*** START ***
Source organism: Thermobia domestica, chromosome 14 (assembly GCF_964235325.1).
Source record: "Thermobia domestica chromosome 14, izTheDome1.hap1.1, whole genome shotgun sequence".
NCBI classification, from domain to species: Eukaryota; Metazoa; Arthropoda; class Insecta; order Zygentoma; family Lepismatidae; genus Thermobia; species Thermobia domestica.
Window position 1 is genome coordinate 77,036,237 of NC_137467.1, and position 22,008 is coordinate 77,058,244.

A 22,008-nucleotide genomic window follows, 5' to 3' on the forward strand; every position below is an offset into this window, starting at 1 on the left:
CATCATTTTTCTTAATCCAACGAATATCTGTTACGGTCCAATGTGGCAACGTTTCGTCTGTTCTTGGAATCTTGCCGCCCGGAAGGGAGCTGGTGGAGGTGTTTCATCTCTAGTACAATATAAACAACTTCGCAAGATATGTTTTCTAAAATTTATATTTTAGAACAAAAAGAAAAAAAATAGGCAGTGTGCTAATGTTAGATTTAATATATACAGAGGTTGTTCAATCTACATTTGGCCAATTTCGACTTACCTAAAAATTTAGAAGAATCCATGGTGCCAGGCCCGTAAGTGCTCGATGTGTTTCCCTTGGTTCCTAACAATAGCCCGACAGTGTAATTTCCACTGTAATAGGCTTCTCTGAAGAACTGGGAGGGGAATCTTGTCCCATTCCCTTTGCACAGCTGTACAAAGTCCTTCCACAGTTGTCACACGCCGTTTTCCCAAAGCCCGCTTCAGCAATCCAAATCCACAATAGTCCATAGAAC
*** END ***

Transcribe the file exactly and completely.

Source organism: Thermobia domestica, chromosome 14 (assembly GCF_964235325.1).
Source record: "Thermobia domestica chromosome 14, izTheDome1.hap1.1, whole genome shotgun sequence".
NCBI classification, from domain to species: Eukaryota; Metazoa; Arthropoda; class Insecta; order Zygentoma; family Lepismatidae; genus Thermobia; species Thermobia domestica.
Window position 1 is genome coordinate 77,036,237 of NC_137467.1, and position 22,008 is coordinate 77,058,244.

A 22,008-nucleotide genomic window follows, 5' to 3' on the forward strand; every position below is an offset into this window, starting at 1 on the left:
CATCATTTTTCTTAATCCAACGAATATCTGTTACGGTCCAATGTGGCAACGTTTCGTCTGTTCTTGGAATCTTGCCGCCCGGAAGGGAGCTGGTGGAGGTGTTTCATCTCTAGTACAATATAAACAACTTCGCAAGATATGTTTTCTAAAATTTATATTTTAGAACAAAAAGAAAAAAAATAGGCAGTGTGCTAATGTTAGATTTAATATATACAGAGGTTGTTCAATCTACATTTGGCCAATTTCGACTTACCTAAAAATTTAGAAGAATCCATGGTGCCAGGCCCGTAAGTGCTCGATGTGTTTCCCTTGGTTCCTAACAATAGCCCGACAGTGTAATTTCCACTGTAATAGGCTTCTCTGAAGAACTGGGAGGGGAATCTTGTCCCATTCCCTTTGCACAGCTGTACAAAGTCCTTCCACAGTTGTCACACGCCGTTTTCCCAAAGCCCGCTTCAGCAATCCAAATCCACAATAGTCCATAGAAC